Plastic Waste, Sustainability and Beverage Packaging
4 packs, 6 packs, 8 packs, and 12 packs, drinks, brewery, beverages have a long tradition of being packaged in multiples.
From bottled water to canned beer which are the longstanding winner in the consumer goods market, shrink-wrapping and shrink sleeves have always been opted for as the ideal form of packaging due to their flexibility.
Plastic shrink packaging application on aluminum cans has been accepted for a long for the reason it fits a wide range of sizes and shapes without limitation and is available for directly printed cans. Things have changed, however, with each time much importance being attached to environmental concerns and regulations enforced to control plastic packaging usage.
In this blog, we discuss the recent trend of sustainable packaging in the sector of breweries, drinks, and beverages.
Plastic Waste Behind the Large Beverage Consumption
Regarding the data of the National Beere Wholesale Association, the United States Beer Industry recorded a sales volume of almost $199.3 billion of drinks and beverages to Americans each year with an incredible quantity of 67.2 billion ounce servings. Supposing a can of beer is 330 ml, this would be 6.02 billion of canned beer sold!
Shrink-wrapping is commonly used for beverage packaging, including canned beer. The plastic film, also known as shrink wrap, is made from polyethylene (PE) or polyvinyl chloride (PVC), which takes hundreds of years to decompose and can have detrimental effects on the environment.
According to a report by Statista, a leading provider of market and consumer data, the global market size of shrink wrap films was estimated to be worth 17.5 billion U.S. dollars in 2019, and it is expected to grow to approximately 23 billion U.S. dollars by 2024. This growth is driven by the food and beverage industry, among others.
Furthermore, a study conducted by The Ocean Cleanup, an organization dedicated to removing plastic waste from the oceans, estimates that the world’s oceans contain between 86 and 150 million tons of plastic, with an annual input of 8 million tons. Plastic waste has harmful impacts on marine life, often leading to entanglement and ingestion.
The Paradox of Sustainable Plastic Packaging
Companies looking into sustainable packaging with beverages have basically two approaches:
- Developing new materials to improve the recyclability of plastic from shrink wrapping
An example of this approach is Petoskey Plastics, which claims to have developed a new polyethylene shrink film with 50% recycled content. The company claims its low-density polyethylene (LDPE) film is environmentally friendly and offers various benefits to end-users.
Credit: Petoskey Plastics
- The invention of a new packaging form to replace plastic shrink wrapping
PackTech’s plastic topper to replace the traditional plastic shrink wrap and the plastic ring has been gaining recognition these days. PackTech claims that their can carriers are made from 100 percent recyclable materials and themselves fully recyclable.
However, both above approaches stick to plastic packaging in nature can cause problems and trouble for recycling. Emma Shea, the representative of t Zero Gravity Craft Brewery, claims that PackTech packaging calls for specific locations for the collection of their used packaging for recycling and processing.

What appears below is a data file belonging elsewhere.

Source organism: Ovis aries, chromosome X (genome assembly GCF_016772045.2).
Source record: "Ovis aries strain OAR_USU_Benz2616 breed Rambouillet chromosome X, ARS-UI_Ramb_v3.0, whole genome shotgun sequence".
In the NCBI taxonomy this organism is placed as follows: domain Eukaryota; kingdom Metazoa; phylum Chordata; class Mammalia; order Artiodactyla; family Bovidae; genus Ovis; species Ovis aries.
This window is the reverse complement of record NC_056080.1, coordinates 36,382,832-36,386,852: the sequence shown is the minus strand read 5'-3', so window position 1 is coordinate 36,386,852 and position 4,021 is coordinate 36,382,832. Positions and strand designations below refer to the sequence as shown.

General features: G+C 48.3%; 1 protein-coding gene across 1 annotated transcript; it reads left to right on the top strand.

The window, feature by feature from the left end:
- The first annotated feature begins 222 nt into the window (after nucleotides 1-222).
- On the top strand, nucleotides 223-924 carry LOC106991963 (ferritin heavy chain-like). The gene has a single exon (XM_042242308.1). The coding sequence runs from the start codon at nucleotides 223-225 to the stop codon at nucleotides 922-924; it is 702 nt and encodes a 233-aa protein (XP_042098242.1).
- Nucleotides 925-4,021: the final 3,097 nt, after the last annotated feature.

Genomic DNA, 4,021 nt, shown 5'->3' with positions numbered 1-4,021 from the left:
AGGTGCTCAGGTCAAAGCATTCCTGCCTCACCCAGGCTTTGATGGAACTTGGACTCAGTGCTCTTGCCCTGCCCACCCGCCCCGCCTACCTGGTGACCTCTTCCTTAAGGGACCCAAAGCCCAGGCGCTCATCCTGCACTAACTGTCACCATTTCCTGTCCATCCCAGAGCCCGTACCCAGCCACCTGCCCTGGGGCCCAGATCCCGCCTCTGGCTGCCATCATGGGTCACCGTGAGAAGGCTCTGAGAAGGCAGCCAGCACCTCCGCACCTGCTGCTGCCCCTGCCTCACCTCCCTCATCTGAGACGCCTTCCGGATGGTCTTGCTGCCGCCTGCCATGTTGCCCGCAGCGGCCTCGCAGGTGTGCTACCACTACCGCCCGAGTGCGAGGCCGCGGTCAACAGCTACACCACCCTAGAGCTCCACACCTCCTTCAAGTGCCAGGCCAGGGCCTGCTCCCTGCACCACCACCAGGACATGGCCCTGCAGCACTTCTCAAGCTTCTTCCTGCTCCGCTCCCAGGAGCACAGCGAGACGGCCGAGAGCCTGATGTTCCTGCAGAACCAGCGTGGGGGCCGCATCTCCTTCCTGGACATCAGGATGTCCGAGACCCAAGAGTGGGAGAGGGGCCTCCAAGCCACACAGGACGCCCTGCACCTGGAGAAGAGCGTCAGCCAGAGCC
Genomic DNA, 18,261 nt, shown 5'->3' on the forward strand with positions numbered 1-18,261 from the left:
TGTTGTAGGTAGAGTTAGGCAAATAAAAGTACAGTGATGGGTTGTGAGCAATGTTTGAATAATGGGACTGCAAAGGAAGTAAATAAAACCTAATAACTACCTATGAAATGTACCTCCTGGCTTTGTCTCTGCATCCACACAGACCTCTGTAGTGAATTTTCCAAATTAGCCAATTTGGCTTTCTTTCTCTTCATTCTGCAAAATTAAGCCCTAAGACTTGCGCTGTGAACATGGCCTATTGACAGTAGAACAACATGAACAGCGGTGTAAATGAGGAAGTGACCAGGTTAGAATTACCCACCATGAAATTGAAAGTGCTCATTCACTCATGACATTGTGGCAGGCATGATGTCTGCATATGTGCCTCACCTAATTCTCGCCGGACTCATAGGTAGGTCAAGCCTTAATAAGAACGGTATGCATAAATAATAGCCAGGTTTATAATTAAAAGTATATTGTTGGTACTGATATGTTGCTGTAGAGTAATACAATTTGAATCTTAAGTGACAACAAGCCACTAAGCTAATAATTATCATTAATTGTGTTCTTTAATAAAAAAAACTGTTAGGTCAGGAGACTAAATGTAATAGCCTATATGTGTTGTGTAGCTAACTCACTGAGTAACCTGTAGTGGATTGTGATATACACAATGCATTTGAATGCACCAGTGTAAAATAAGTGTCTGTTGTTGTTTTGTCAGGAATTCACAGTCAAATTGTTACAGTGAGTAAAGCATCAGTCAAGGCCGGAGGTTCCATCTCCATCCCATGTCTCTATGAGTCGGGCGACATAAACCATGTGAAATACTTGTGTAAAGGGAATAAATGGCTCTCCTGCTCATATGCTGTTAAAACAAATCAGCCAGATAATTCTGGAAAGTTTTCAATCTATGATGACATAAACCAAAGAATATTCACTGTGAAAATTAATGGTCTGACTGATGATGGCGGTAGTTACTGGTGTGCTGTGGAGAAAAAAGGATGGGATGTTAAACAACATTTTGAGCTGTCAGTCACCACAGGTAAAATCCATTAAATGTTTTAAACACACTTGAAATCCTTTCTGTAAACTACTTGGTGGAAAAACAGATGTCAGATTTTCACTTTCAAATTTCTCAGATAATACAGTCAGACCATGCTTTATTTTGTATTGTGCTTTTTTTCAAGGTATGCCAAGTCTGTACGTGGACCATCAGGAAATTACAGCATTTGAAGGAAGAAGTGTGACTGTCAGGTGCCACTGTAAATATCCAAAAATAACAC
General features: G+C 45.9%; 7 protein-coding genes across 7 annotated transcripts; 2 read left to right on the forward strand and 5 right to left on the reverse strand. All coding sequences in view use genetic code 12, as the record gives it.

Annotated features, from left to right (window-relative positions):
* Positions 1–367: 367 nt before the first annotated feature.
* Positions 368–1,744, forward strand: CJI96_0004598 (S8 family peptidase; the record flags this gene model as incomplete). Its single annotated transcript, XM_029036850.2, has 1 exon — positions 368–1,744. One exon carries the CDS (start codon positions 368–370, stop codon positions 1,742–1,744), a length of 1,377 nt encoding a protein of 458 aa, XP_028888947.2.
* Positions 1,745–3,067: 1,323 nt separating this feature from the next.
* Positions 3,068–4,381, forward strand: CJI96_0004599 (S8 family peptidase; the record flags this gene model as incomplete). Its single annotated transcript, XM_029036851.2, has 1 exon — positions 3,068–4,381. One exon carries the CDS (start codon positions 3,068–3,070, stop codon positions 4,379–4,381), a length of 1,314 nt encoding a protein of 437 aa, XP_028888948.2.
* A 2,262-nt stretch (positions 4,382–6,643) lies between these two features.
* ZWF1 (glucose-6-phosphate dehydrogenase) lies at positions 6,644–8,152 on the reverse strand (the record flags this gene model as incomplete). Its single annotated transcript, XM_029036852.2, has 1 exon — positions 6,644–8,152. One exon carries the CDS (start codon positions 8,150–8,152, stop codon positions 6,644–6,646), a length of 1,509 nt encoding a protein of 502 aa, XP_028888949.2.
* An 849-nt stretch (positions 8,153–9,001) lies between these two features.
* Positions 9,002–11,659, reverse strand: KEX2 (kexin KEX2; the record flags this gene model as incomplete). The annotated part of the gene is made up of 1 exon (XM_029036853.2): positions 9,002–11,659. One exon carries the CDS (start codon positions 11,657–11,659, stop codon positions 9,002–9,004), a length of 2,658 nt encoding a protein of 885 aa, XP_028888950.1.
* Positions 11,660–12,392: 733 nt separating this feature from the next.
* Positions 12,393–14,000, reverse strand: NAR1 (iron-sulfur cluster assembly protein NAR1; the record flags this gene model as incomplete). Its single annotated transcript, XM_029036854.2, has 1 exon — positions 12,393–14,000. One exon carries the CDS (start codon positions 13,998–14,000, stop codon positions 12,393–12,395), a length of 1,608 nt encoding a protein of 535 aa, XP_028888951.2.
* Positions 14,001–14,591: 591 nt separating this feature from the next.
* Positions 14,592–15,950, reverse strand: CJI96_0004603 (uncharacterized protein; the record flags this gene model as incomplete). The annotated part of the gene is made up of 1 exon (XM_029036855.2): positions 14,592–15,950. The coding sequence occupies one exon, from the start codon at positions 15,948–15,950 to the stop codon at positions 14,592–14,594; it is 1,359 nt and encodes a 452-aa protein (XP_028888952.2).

Users do not necessarily have at their disposal such a facility near their location and thus frequently find themselves faced with considerable inconvenience. It is also featured by difficulty to recycle post-consumer plastic waste. While this product is recyclable generally, it is lower on the recycling hierarchy which means it might not be as easy to handle during the recycling process as other materials.
Paper and Cardboard Packaging – The Sustainable Future
The latest replacement for plastic rings and shrink films for beverage multipacks is paper and cardboard packaging.
Ricardo de Genova, vice president of global innovation and new business at Graphic Packaging International LLC, suggests that paperboard and cardboard packaging allows companies in the beverage and brewery industry to significantly increase their sustainability with packaging by replacing plastic wrapping for canned beer in multipacks. Rather than plastics that call for complex processes of degradation, recycling, and reuse, paperboard and cardboard are easier in terms of renewability and recyclability.
In summary, there are a few reasons why paper and cardboard are easier to recycle compared with plastic packaging such as shrink wrap or plastic rings for the beverage:
- Degradability: Paper and cardboard are made from natural materials that can degrade or break down relatively quickly when they are disposed of in the environment. In contrast, plastics take hundreds of years to degrade fully, which means that they accumulate in landfills and oceans over time.
- Sorting: Paper and cardboard are generally easier to sort and separate from other waste items during the recycling process. This is because they are lightweight and do not cling together, unlike plastics, which tend to stick together when mixed with other materials.
- Demand for recycled materials: There is generally a greater market demand for recycled paper and cardboard products compared with recycled plastic products. This means that there is a greater economic incentive to recycle these materials, which can make it easier and more efficient to collect, process, and reuse them.
- Energy requirements: Lastly, it takes less energy to recycle paper and cardboard compared with plastic packaging. The manufacturing process for paper and cardboard typically requires less energy and resources, which can lead to lower greenhouse gas emissions and a lower carbon footprint overall.